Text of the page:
We demonstrated here that human breast cancer cells acquire substantial resistance to cisplatin when the cell–ECM contact is re-established in vitro in a 3D context. Thus, in 2D cell culture model, high doses of cisplatin induce massive cell death. On the other hand, in 3D microenvironment, cisplatin results in DNA damage-induced cellular senescence. This phenotype correlated with increased ATR-Chk1 signaling and improvement of cellular capacity of replicating cisplatin-damaged DNA. Finally, we also demonstrated that inhibition of ATR reverted several of the 3D microenvironment-mediated responses to cisplatin, increasing sensitivity of breast cancer cells to this classical anticancer drug.
3D-cultured breast cancer cells are much more resistant to cisplatin than 2D-cultured ones, although subject to similar levels of DNA damage
To assess changes on cellular sensitivity to cisplatin potentially mediated by cell architecture and cell–ECM interaction, we evaluated the behavior of cisplatin-treated cells under distinct cell culture conditions: the standard monolayer culture on plastic (2D culture) versus in 3D-reconstituted basement membrane gels (3D-rBM), in which cells form micro-tissue-like structures14. First, we assessed the cellular viability of 2D- and 3D-cultured breast cancer MCF-7 cells upon treatment with cisplatin (Fig. 1a). We observed a drug resistance effect in cells treated under 3D context. Higher levels of cell death were also detected in cells exposed to cisplatin in 2D culture than those in 3D (Fig. 1b, c). This remarkable increase in cisplatin resistance observed in 3D-rBM cultures could be as much a result of the cell–ECM contact as due to morphological changes (formation of spherical structures) and increased cell-to-cell contact induced by growth in 3D. To address the influence of 3D architecture separate from the ECM on cisplatin responses, cells were cultured in non-adherent plates, in medium supplemented or not with rBM (Fig. 1d). Cellular viability analyses also indicate resistant phenotypes in these conditions and suggest that three-dimensionality is the most important factor influencing cisplatin resistance. However, morphological changes alone were not enough to achieve the same cisplatin resistance levels observed in 3D-rBM cultures. Only the combination of both factors, 3D-architecture and basement membrane, rescued completely the resistance to cisplatin seen in 3D-rBM cultures (Fig. 1d).
These flagrant changes on cellular sensitivity to cisplatin could be associated with potential differences on the levels of drug-induced DNA damage, in distinct cellular contexts. However, immunodetection of cisplatin–DNA adducts and γ-H2AX revealed that cisplatin induces similar levels of DNA damage in both 2D and 3D-rBM culture conditions (Fig. 1e, f).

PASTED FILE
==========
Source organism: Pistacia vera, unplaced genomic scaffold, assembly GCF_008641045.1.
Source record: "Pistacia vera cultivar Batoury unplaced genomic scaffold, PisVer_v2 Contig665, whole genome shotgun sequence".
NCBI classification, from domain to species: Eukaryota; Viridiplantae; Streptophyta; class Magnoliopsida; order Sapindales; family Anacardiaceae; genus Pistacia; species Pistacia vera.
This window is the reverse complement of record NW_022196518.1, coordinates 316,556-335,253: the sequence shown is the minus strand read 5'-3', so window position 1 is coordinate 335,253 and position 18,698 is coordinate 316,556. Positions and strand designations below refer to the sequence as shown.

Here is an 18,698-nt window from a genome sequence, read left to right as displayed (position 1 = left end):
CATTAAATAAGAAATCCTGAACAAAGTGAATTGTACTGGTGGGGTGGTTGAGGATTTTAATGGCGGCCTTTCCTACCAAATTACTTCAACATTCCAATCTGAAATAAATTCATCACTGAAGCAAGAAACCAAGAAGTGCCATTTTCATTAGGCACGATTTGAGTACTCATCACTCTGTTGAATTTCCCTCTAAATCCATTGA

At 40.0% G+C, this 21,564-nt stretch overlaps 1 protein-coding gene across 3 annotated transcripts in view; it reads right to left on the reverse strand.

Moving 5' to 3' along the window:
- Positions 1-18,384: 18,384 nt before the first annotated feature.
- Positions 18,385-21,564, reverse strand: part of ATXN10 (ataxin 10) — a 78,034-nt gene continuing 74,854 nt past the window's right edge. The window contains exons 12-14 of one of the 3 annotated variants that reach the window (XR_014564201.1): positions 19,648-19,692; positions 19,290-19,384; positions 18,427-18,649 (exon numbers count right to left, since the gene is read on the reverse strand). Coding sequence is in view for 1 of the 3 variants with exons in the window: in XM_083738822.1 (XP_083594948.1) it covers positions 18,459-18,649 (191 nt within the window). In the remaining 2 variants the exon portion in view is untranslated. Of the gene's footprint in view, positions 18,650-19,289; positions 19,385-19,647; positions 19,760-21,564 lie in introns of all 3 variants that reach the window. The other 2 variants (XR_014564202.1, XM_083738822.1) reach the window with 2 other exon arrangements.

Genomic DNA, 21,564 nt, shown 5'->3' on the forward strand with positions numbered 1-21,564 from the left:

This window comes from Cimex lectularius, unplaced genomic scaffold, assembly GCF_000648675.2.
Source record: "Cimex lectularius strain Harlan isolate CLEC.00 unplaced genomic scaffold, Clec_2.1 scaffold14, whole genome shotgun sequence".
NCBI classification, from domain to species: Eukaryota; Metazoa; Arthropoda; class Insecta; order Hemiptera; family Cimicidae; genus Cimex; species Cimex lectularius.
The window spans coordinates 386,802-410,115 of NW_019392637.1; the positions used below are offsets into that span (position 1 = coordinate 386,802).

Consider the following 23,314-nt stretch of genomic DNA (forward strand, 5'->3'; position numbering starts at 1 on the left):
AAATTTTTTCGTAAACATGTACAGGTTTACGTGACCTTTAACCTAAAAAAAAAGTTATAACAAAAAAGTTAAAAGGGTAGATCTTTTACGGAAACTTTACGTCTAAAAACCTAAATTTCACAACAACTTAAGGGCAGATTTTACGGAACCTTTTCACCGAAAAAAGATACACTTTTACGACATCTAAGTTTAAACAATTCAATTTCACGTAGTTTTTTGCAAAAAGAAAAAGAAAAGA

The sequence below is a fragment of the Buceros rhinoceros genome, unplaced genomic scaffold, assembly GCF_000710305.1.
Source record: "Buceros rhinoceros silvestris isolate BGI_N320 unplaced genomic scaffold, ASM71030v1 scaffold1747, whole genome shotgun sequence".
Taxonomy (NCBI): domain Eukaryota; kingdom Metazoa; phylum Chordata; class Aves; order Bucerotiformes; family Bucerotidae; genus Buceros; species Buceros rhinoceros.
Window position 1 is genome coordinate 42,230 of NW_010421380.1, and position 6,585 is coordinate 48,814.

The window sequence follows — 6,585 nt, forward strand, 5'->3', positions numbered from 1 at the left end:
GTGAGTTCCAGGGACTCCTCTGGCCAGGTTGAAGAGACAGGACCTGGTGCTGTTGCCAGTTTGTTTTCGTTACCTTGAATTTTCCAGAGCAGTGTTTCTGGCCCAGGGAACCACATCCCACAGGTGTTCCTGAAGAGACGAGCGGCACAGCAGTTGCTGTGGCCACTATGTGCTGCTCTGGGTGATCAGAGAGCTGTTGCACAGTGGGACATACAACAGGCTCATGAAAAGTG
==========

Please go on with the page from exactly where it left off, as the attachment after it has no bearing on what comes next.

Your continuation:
The differential response to cisplatin in 3D-rBM is not related to p53 status and autophagy activity
Previous data, regarding the 3D culture effect on cellular sensitivity to doxorubicin, established the p53-dependent induction of autophagy as the central pathway responsible for the basement membrane control of chemotherapy response4. Here we show an increase on p53 protein expression levels in MCF-7 cells’ exposure to cisplatin under both culture conditions (Fig. 2a, b). However, this cisplatin-resulting induction of p53 was higher in 2D than in 3D culture context. To evaluate whether p53 could mediate the 3D culture-related changes on cellular susceptibility to cisplatin treatment, cells silenced for p53 expression were used (Fig. 2a, b). Non-significant variations on cellular viability of p53-deficient MCF-7 cells (shp53) were detected (Fig. 2c). Furthermore, cellular viability analyses show a similar profile of enhanced resistance to cisplatin in 3D-cultured cells and also in the p53-mutated breast cancer cells MDA-MB-231 (Fig. S1a). This p53-independent behavior was also shown in lung cancer cells (Fig. S1b, c).
Further, we considered the autophagy participation in this mechanism. We inspected potential differences on LC3-II expression level accumulation, a well-established autophagy marker, in 2D- and 3D-cultured MCF-7 cells (Fig. 2d, e). For measurement of the autophagy flux, co-treatment with chloroquine (inhibitor of autophagy) was performed. No LC3-II accumulation was observed in MCF-7 cells maintained in 3D culture context, even when co-treated with chloroquine and cisplatin. However, a significant LC3-II expression level accumulation was detected in 2D-cultured cells only on exposure to chloroquine or double treated with chloroquine and cisplatin (Fig. 2d, e). The effect of autophagy blockage on cisplatin sensitivity was also evaluated (Fig. 2f, g). Non-significant changes on cellular viability in response to cisplatin were induced by chloroquine co-treatment in both cell culture conditions.